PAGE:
I’m often asked ‘How can I get a job in wine?’ Many of us are re-assessing the status quo these days. And with that in mind, quite a few are taking a WSET (Wine & Spirit Education Trust) wine course as a springboard to a new lifestyle. And recently, I have been able to match up students with roles I come across in the industry. Some are starting out, others are switching careers mid-life, and some are in the final chapters of their working life looking for part-time roles. Whatever stage you are at, here’s some general advice I would offer up:
What are my strengths?
When I discuss this with students, most are surprised when I ask them what they want to do. They haven’t really thought it through. And so they answer “anything really.” In fairness, one of my best friends confessed that he thought I spent all day sitting down tasting wine. I had to break it to him – there is no such job!
I would encourage you to assess your own personal strengths and experiences. What skills can you transfer to a role in or around the wine industry? The reality is that the wine business is a business like any other, where accountants, HR, IT people etc all have roles.
What kind of jobs in wine are out there?
WSET blogged about how some top jobs were landed in the drinks industry earlier this year. Worth reading.
In all cases, wine education, specifically, a WSET wine course, was a cornerstone to success. Hard work, networking and a certain amount of serendipity also help.
Here are some wine jobs to consider in this country. Each has its own skill set. It’s worth mentioning that personality plays a strong part too. Let’s look at some specific roles:
Hospitality – restaurants, wine bars and hotels
So many of my students are taking wine courses to give them confidence selling and serving wine. And that’s a win/win for the business – they sell better wine, give their customers great experiences, enjoy repeat business and recommendations to others. It’s not surprising that so many hospitality venues who win awards invest in wine education for their staff. That investment can be informal, on the job mentoring. Or it can be formal wine education like WSET or French Wine Scholar.
A wine qualification will make you stand out from your peers when applying for a job. And, if you are looking to diversify from another position, the hospitality sector offers lots of scope to find out if it’s for you. Busier venues will have opportunities for extra shifts. According to my students, there’s good money to be earned, plus great job satisfaction, for good sommeliers, particularly in the USA.
Retail wine jobs
This includes wine shops, independent off licences and chains, as well as the supermarket sector. Retail is possibly one of the easiest roles to find, give the number of retailers. And they need extra staff for weekends, and in the run up to Christmas. Like the hospitality sector, many wine shops and off licence chains have wine events like wine tastings, wine clubs and wine dinners, which can make the role more interesting. In addition, many wine shops are moving to a hybrid model, where they have a wine bar/cafe within a shop, making it a buzzy environment to work in.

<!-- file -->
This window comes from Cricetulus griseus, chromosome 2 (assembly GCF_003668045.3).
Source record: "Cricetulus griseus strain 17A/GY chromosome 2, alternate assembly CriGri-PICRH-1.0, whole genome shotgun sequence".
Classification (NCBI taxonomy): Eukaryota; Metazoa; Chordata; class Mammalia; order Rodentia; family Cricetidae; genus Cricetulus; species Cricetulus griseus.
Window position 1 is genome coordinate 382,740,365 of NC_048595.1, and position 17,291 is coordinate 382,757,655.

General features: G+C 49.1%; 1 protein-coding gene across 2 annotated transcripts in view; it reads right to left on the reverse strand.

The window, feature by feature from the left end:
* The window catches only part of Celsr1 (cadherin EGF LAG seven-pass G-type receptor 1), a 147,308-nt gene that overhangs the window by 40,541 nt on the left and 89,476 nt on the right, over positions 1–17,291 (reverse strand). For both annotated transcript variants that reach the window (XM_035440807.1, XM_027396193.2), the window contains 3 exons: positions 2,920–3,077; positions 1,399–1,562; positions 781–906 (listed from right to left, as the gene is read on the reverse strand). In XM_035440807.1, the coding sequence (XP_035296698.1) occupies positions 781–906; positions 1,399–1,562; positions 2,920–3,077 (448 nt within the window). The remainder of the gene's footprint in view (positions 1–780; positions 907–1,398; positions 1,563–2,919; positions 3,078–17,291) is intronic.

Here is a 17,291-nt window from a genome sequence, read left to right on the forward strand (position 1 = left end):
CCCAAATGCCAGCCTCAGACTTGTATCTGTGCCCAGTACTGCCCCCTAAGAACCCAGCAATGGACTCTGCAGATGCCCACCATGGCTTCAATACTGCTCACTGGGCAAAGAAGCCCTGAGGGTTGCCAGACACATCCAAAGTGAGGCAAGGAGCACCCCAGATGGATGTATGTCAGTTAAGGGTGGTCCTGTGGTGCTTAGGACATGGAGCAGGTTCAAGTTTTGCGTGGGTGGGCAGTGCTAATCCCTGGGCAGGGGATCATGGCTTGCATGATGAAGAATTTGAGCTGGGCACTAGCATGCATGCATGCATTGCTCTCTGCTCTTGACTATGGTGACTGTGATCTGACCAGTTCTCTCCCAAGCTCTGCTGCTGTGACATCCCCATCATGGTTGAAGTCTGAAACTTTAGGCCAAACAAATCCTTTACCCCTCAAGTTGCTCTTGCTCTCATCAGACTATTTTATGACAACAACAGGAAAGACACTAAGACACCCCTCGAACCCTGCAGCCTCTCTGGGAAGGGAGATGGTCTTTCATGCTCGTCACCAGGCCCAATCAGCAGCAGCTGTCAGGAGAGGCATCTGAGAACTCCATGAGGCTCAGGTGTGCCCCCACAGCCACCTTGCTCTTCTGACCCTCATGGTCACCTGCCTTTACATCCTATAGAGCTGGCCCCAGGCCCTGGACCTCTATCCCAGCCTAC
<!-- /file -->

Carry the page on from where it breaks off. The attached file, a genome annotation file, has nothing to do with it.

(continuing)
Import/ Wholesale – Wine buyer
This is perhaps the dream job in wine. Wine Buyer roles are slim on the ground in a small country like Ireland. It’s worth knowing that there are very few companies in this country who have a dedicate wine buyer. Most dovetail this function with sales or running their company. Years of experience, hard work as well as product knowledge all come together in this. WSET wrote a blog about How to become a wine buyer.
You could work as a salesperson for an importer selling wine to restaurants, hotels, wine shops/off licences, and supermarkets. The company car, and insurance is a big draw for younger people starting out! Don’t be surprised to find yourself selling coffee or cantucci, or haggling the price of slabs of beer, while you are selling the virtues of your artisan Italian wine producer! If you aren’t confident in your product, and its selling points, you will be kicked down the line for the cheapest price. And that’s not a nice position to be in! Your customers want to be able to describe what’s special about this wine, so that’s where wine education helps you tell that wine story.
It’s fair to comment that being a restaurateur does not confer automatic wine knowledge. Many restaurateurs rely on salespeople to advise them.
What varieties should I offer as house wines?
Is my wine list missing anything?
Do I need special wines to go with my spicy food?
How can I train my staff?
These are all expected of a good wine salesperson. And that’s where a WSET Level 2 Wine course comes in handy!